Freedom of Conscience—Actual Experiences of Medical Professionals

You have a vitally important opportunity to immediately send a message to prevent a critical loss of access to healthcare professionals who are being systematically pressured to violate ethical standards. Here’s what’s been happening:

  1. In August 2008, the U.S. Dept. of Health and Human Services (HHS) took long-overdue action to address a growing crisis of abortion-related discrimination that could force thousands of conscientious healthcare professionals out of medicine. After several months of public comment on its proposed regulation, in December 2008 HHS finalized a regulation that made clear the protections offered by three civil rights laws passed by Congress with bipartisan support.
  2. The civil rights laws declare that American tax dollars will not fund programs in which healthcare professionals are fired, penalized or otherwise subjected to discrimination because of their ethical stance related to abortion and other morally controversial issues.
  3. However, in March 2009, following protests from abortion special interest groups, the new administration officially declared plans to rescind–get rid of–the conscience-protecting regulation. The administration has, as required by law, called for public comment on the proposed plan to get rid of the conscience-protecting regulation, with a deadline of April 9, 2009.

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  1. Rob F said,

    April 15, 2009 at 11:00 am

    The American Medical Association opposed to this regulation because it was overbroad and allowed almost anything to be defined as abortion, even when they clearly were not that. It allowed pharmacists to moralize and put the lives and health of others at risk. That some “conscience”. Repealing this regulation simply restores things to the way they were before. And at that time, there already were laws allowing people not to participate in it, so your concerns are completely unfounded.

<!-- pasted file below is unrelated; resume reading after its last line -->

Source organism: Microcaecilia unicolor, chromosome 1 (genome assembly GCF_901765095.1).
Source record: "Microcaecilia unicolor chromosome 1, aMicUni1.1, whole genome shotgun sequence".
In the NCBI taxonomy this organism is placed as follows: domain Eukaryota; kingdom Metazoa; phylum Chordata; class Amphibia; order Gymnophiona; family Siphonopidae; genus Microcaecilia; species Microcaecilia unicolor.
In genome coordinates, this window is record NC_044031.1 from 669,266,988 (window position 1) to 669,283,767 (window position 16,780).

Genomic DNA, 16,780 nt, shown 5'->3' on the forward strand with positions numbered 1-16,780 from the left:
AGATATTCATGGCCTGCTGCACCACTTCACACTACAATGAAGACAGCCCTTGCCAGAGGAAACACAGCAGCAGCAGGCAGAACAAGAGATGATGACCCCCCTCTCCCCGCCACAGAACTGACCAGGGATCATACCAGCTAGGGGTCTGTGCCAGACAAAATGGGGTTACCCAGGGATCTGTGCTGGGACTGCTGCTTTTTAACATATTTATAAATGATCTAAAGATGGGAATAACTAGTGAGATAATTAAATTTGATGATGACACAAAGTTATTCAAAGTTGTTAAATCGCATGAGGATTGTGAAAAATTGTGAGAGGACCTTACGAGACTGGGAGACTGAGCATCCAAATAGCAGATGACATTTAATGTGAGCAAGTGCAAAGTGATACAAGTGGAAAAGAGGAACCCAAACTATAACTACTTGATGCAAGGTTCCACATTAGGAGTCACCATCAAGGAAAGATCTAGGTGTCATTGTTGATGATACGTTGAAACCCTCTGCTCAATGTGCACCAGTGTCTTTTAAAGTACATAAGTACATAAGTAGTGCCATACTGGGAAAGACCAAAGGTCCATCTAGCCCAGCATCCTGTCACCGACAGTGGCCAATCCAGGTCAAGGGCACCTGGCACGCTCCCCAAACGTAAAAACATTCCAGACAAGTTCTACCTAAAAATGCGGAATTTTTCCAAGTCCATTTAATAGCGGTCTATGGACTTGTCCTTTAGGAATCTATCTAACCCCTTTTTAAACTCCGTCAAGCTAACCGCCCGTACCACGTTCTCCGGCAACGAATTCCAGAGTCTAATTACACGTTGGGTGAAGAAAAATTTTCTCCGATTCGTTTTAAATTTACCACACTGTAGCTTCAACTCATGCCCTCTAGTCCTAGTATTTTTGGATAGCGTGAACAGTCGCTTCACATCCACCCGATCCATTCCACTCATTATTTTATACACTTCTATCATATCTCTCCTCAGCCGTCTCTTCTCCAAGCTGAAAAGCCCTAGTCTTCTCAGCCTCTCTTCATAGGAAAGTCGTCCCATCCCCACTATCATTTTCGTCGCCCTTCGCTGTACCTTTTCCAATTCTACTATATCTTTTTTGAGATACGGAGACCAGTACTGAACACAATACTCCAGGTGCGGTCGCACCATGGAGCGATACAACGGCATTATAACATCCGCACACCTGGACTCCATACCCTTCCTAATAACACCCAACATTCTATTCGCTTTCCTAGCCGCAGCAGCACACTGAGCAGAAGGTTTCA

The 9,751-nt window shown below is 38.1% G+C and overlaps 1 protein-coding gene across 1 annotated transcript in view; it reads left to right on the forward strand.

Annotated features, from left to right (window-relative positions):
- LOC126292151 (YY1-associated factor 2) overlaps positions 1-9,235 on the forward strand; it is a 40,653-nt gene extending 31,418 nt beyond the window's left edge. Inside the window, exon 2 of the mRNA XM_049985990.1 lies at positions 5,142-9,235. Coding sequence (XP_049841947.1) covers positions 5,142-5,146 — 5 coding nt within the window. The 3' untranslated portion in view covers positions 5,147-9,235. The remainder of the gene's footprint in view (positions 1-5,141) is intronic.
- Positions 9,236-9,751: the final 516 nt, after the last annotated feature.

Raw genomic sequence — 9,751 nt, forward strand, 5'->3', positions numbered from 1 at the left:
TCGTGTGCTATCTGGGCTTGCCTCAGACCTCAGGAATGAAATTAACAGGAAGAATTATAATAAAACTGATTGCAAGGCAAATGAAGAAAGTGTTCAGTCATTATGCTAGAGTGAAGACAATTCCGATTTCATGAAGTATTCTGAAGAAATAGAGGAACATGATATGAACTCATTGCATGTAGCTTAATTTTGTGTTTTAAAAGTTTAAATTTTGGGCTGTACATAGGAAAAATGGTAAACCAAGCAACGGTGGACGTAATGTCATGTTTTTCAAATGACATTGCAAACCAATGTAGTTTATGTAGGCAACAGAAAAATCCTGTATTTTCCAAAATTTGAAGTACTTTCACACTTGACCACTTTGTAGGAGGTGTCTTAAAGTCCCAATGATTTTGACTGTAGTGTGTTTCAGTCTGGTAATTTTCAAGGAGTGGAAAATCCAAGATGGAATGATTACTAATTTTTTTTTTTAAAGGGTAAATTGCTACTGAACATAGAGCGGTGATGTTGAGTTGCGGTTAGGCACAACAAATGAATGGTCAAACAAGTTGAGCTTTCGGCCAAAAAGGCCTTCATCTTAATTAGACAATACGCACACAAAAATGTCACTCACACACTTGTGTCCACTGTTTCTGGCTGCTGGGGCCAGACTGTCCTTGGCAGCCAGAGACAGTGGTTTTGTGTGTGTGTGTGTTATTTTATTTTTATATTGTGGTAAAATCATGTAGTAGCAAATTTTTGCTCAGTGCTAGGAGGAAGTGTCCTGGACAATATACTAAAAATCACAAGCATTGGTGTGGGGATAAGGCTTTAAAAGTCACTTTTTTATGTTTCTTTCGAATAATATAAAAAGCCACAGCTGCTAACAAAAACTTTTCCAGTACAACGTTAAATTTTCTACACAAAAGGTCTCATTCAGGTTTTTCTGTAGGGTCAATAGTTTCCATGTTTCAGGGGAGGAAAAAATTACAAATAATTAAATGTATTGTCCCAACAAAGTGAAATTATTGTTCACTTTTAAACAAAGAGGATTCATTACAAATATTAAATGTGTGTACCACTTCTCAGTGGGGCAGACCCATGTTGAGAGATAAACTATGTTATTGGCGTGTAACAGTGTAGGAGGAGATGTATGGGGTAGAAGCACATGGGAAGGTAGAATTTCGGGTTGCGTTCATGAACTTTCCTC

Contraception reduces the number of abortions. And this regulation allowed people to refuse to give it; ie to indirectly increase the abortion. As you are someone who is clearly against abortion, I must ask you, why is it that when given the choice to reduce the abortion rate, you choose to oppose it? Why are you so pro-abortion?

  2. beetlebabee said,

    April 15, 2009 at 11:27 am

    Before I get to your question, Rob, let’s look at conscience laws. Repealing them does yes, by definition take us back to where we were before they were enacted, and yes, there are already laws on the books, however, these laws have not been properly enforced. The laws are not abortion specific. They are conscience specific. If something is against someone’s conscience, what does it profit society to force them to do something against their will? Isn’t that a clear violation of freedom of religion?

  3. Rob F said,

    April 15, 2009 at 11:51 am

    They voluntarily entered their profession and should have known going in that they might have to do something they disagreed with. This is the same reason why I think that American deserters who flee here to Canada so as to avoid serving in Iraq should be deported back; they weren’t drafted, they volunteered, knowing full well that they might face combat, and hence should take responsibility for their action.

  4. beetlebabee said,

    April 16, 2009 at 11:36 am

    Rob, freedom to practice your religion does not stop at the office door.

  5. Rob F said,

    April 17, 2009 at 12:58 pm

    Freedom to practice your religion exists in the military, but that doesn’t exempt a Quaker or Mennonite who voluntarily enlisted from facing combat.

  6. beetlebabee said,

    April 17, 2009 at 1:14 pm

    So that means that people who disagree with abortion have to participate? Even when there are alternatives available? Defending your country is one thing, but every day way of life is another.

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